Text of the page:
Are You Prepared to Replace the Thorough QT Study?

An updated release to the ICH E14 Guidance could indicate that data be used to replace a TQT trial for regulatory submission and review. The result of such a change would be a reduction in development time and costs for biopharma companies.

Planning ahead can save time and money later, thanks to recent regulatory changes in cardiac safety guidance.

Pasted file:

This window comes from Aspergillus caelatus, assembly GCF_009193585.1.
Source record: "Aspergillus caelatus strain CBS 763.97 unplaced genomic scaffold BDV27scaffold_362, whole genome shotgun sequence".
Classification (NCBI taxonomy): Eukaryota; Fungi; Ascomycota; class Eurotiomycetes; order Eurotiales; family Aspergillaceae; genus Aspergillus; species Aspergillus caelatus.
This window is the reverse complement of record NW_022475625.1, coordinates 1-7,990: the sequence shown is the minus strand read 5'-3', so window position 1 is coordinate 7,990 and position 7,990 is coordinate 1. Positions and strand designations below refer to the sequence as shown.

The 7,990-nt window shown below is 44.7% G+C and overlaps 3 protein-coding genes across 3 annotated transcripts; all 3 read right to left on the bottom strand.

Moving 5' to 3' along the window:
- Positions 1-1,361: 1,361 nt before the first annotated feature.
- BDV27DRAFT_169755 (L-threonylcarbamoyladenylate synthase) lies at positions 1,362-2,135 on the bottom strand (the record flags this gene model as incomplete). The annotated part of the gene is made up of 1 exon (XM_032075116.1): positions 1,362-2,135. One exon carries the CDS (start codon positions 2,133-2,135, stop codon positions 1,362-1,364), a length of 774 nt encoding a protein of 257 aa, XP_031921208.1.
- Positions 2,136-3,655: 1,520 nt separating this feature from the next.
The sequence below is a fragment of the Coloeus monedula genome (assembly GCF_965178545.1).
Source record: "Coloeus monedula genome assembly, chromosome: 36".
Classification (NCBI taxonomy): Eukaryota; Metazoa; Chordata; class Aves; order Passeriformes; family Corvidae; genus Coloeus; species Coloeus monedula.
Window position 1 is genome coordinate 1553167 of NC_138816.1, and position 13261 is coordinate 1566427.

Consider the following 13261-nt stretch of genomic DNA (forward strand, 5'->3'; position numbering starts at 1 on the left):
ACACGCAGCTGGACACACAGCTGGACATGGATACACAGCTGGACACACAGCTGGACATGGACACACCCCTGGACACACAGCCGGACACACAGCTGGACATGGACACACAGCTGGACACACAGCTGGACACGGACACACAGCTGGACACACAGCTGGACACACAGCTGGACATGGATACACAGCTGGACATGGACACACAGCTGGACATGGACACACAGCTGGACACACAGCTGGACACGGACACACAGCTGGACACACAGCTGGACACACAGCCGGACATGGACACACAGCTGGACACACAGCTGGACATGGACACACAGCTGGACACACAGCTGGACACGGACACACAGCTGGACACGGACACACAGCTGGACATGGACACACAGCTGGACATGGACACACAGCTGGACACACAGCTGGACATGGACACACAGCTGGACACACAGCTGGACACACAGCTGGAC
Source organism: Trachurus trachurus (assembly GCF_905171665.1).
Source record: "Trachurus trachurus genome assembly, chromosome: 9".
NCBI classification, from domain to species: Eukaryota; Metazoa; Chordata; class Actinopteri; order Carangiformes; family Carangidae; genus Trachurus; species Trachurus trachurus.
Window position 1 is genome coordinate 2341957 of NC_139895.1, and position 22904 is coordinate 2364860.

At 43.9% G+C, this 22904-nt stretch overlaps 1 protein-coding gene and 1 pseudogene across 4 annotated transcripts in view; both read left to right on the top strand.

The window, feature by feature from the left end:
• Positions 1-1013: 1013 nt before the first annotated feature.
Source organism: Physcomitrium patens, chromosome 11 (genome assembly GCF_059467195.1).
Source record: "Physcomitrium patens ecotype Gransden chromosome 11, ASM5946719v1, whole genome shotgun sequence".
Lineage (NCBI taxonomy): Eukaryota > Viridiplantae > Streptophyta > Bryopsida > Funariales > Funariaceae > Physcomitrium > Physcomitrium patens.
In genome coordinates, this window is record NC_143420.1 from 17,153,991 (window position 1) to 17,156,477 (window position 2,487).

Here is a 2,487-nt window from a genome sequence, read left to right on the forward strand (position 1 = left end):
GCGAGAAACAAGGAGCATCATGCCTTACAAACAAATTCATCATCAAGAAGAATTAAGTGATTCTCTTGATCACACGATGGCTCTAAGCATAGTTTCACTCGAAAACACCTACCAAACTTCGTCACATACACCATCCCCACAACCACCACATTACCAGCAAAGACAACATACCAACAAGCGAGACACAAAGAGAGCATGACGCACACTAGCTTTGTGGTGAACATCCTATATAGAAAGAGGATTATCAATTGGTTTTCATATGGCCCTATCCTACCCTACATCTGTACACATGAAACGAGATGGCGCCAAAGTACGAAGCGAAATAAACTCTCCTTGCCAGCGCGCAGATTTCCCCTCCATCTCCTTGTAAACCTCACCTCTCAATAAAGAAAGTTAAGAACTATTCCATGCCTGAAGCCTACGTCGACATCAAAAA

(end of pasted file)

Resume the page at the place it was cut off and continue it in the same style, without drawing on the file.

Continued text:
Drugs that produce torsade de pointes, a potentially fatal arrhythmia, also prolong the QTc interval measured on the electrocardiogram (ECG). The International Council for Harmonisation of Technical Requirements for Pharmaceuticals for Human Use (ICH), which brings together global regulatory authorities and the pharmaceutical industry to clarify scientific and technical aspects of drug registration, adopted the ICH E14 guidance in 2005 to address this important safety issue. Since then, regulatory bodies like the FDA, EMA, and more recently the PDMA have mandated the evaluation of a new drug’s effect on QTc in a formal Thorough QT (TQT) trial.   In December 2015, the ICH E14 Working Group released an update to the ICH E14 Guidance for Industry as a “Q&A” document. This anticipated revision discusses the use of concentration-QTc effect modeling (also referred to as Pharmacokinetic/Pharmacodynamic or PK-PD modeling) of data obtained during Phase I single and multiple ascending dose SAD/MAD clinical studies to characterize a new compound’s effects on QTc. In the right circumstances, the ICH update indicates that such data may be adequate to replace a TQT trial for regulatory submission and review – which is welcome news for biopharmaceutical companies looking for ways to reduce development time and costs.   This strategy is not new, but the guidance revision offers new options to consider in development. Since 2005, regulatory bodies have required a TQT trial for new compounds with the exception of drugs for which a TQT study is not feasible, most notably for cytotoxic oncologic agents, atypical antipsychotics, and some biologics. In these cases, the industry has assessed QTc liability via PK-PD analysis during Phase I ascending dose studies. What is new is simply that the ICH now acknowledges that these techniques which have been used on oncologic and other agents are robust enough for use on less toxic drugs.   The new ICH E14 revision gives you the option of using either Phase I SAD/MAD data or data from a standard TQT trial to assess the QTc liability of new agents. Since the cost of adding the required ECG collection to a SAD/MAD trial are a tiny fraction of the cost of a TQT trial, this is a great opportunity to potentially collect QT data earlier while also reducing costs. However, as only a small percentage of compounds that have a SAD/MAD trial progress to Phase III and drug approval, it is important to work with an experienced advisor so as to not increase overall costs even though the cost for a particular compound will be less.   Robert Kleiman, MD is Chief Medical Officer and Vice President of Global Cardiology for ERT     For more information download our free report on Cardiac Assessment

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